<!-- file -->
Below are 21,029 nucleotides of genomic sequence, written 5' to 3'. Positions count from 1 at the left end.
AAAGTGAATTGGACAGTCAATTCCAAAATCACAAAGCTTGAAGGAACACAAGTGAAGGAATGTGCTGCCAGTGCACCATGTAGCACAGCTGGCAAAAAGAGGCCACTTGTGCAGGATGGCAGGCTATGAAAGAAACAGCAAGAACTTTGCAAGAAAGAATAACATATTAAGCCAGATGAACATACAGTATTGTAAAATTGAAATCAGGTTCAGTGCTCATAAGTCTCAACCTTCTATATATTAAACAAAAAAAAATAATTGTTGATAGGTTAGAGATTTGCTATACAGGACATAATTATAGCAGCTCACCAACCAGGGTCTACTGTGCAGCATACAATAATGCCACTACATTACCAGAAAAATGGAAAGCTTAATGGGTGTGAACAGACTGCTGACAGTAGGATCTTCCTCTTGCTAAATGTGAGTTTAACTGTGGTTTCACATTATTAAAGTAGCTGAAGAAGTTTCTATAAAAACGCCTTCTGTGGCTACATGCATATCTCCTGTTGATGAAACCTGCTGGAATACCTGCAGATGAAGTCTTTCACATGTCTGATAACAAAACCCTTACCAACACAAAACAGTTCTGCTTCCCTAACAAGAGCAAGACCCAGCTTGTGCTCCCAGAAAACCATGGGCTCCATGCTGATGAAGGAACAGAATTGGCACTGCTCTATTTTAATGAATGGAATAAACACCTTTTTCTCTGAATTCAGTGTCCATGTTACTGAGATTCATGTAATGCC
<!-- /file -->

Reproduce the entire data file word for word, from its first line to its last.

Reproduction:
Below are 21,029 nucleotides of genomic sequence, written 5' to 3'. Positions count from 1 at the left end.
AAAGTGAATTGGACAGTCAATTCCAAAATCACAAAGCTTGAAGGAACACAAGTGAAGGAATGTGCTGCCAGTGCACCATGTAGCACAGCTGGCAAAAAGAGGCCACTTGTGCAGGATGGCAGGCTATGAAAGAAACAGCAAGAACTTTGCAAGAAAGAATAACATATTAAGCCAGATGAACATACAGTATTGTAAAATTGAAATCAGGTTCAGTGCTCATAAGTCTCAACCTTCTATATATTAAACAAAAAAAAATAATTGTTGATAGGTTAGAGATTTGCTATACAGGACATAATTATAGCAGCTCACCAACCAGGGTCTACTGTGCAGCATACAATAATGCCACTACATTACCAGAAAAATGGAAAGCTTAATGGGTGTGAACAGACTGCTGACAGTAGGATCTTCCTCTTGCTAAATGTGAGTTTAACTGTGGTTTCACATTATTAAAGTAGCTGAAGAAGTTTCTATAAAAACGCCTTCTGTGGCTACATGCATATCTCCTGTTGATGAAACCTGCTGGAATACCTGCAGATGAAGTCTTTCACATGTCTGATAACAAAACCCTTACCAACACAAAACAGTTCTGCTTCCCTAACAAGAGCAAGACCCAGCTTGTGCTCCCAGAAAACCATGGGCTCCATGCTGATGAAGGAACAGAATTGGCACTGCTCTATTTTAATGAATGGAATAAACACCTTTTTCTCTGAATTCAGTGTCCATGTTACTGAGATTCATGTAATGCC